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Diabetes Care. 2002 Oct;25(10):1755-60.

Rapid early growth is associated with increased risk of childhood type 1 diabetes in various European populations.

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Department of Epidemiology and Public Health, Queen's University Belfast, Belfast, UK.



To confirm that early growth is associated with type 1 diabetes risk in European children and elucidate any role of infant feeding.


Five centers participated, each with a population-based register of type 1 diabetes diagnosed at <15 years of age. Control subjects were randomly chosen from population registers, schools, or polyclinics. Growth data were obtained from routine records and infant feeding information from parental questionnaire or interview. Patient/control subject differences in mean standard deviation score (SDS) were obtained for each center and pooled. Odds ratios (ORs) were pooled by the Mantel-Haenszel method, and logistic regression was used to adjust for confounders.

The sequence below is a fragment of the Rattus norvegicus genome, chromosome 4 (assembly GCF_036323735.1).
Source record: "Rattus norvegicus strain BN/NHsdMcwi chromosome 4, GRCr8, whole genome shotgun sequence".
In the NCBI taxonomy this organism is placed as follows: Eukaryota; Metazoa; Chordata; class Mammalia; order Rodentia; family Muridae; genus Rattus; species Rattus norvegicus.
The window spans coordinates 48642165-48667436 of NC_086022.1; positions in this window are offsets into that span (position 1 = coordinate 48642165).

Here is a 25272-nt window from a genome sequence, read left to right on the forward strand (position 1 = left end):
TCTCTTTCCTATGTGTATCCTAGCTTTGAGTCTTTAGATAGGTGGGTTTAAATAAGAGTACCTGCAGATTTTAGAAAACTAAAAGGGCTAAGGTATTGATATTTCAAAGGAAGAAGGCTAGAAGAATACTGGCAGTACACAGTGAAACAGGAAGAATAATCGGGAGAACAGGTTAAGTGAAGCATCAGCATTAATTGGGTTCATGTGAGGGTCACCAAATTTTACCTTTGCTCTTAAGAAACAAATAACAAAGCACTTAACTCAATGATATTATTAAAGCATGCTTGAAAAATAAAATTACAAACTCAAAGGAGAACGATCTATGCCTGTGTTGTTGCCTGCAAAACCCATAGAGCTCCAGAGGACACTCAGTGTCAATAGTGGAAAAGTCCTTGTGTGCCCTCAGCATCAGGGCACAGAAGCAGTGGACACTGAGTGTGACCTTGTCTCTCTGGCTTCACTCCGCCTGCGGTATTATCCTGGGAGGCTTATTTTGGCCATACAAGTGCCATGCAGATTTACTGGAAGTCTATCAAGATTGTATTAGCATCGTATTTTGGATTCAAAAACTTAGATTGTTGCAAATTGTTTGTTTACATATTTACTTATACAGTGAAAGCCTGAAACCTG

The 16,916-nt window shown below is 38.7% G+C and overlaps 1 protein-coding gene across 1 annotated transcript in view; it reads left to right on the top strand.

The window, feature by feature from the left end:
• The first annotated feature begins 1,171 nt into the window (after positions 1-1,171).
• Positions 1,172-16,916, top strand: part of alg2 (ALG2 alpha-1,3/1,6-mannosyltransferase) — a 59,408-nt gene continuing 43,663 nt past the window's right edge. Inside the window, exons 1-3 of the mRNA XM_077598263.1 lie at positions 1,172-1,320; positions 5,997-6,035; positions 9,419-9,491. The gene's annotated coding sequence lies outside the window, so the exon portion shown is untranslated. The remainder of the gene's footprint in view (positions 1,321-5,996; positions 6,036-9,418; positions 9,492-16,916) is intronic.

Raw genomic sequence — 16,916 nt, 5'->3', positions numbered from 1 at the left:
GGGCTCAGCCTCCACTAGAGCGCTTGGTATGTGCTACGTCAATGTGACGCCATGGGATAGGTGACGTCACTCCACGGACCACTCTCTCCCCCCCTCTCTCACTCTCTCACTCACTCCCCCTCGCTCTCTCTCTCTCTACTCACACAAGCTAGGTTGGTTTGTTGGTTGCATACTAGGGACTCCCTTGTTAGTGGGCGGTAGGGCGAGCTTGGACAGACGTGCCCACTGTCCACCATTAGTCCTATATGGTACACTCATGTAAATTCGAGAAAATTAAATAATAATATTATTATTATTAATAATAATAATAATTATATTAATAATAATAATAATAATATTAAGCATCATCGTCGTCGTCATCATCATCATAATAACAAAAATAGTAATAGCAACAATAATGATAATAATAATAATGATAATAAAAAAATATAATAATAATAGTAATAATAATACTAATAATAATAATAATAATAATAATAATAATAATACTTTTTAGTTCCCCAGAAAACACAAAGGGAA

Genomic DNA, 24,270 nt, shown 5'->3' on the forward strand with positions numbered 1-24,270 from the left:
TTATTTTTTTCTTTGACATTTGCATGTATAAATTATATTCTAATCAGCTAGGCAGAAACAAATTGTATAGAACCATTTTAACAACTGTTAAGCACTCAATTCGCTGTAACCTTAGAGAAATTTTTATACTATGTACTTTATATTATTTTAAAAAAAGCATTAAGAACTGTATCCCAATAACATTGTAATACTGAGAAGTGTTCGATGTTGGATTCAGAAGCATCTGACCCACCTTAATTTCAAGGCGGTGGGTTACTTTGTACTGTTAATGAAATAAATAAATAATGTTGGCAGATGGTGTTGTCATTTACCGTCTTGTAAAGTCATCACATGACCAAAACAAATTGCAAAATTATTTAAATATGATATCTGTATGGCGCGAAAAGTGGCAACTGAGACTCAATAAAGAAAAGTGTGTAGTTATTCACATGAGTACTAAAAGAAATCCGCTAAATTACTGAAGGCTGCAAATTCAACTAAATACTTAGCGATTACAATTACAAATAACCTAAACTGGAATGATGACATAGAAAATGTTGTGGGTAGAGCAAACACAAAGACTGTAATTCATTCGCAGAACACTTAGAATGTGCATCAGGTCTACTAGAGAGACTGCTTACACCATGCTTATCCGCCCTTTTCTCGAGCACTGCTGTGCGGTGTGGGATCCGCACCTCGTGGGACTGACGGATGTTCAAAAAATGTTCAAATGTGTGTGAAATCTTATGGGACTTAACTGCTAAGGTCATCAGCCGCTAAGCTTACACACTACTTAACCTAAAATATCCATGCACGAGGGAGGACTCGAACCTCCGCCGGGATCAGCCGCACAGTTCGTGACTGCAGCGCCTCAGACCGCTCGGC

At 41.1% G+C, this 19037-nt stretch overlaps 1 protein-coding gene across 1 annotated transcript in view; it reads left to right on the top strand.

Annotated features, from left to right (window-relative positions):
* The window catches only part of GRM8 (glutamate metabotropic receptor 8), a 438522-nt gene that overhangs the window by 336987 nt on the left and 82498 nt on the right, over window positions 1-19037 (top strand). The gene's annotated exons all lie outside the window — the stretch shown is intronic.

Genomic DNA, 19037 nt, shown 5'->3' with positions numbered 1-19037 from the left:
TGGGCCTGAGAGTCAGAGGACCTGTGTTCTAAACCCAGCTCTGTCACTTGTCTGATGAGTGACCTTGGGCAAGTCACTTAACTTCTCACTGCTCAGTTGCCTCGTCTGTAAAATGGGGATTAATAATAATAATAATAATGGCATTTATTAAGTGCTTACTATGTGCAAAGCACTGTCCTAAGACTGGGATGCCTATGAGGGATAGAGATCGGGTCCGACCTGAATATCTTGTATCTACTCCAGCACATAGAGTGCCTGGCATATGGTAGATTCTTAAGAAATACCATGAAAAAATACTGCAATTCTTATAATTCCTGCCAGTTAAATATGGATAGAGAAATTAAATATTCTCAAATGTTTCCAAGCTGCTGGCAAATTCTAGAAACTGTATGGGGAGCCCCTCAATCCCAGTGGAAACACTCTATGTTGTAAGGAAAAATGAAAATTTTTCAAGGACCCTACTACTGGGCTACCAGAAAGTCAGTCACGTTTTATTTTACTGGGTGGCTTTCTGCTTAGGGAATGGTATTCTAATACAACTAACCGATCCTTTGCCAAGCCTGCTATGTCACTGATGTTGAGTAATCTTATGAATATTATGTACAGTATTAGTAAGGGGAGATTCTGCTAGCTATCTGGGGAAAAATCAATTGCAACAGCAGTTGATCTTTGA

Growth data were available for 499 patients and 1,337 control subjects. Height and weight SDS were significantly increased among patients from 1 month after birth, the maximum differences of 0.32 (95% CI 0.14-0.50) and 0.41 (0.26-0.55), respectively, occurring between 1 and 2 years of age. Significant excesses in BMI SDS were observed from 6 months of age, with the largest difference of 0.27 (0.10, 0.44) evident between 1 and 2 years. Breast-feeding was associated with reduced disease risk, OR 0.75 (0.58-0.96). Introduction of cow's milk, formula, or solid foods before 3 months was not associated with significant risk elevation.


Increased early growth is associated with disease risk in various European populations. Any role of infant feeding in this association remains unclear.

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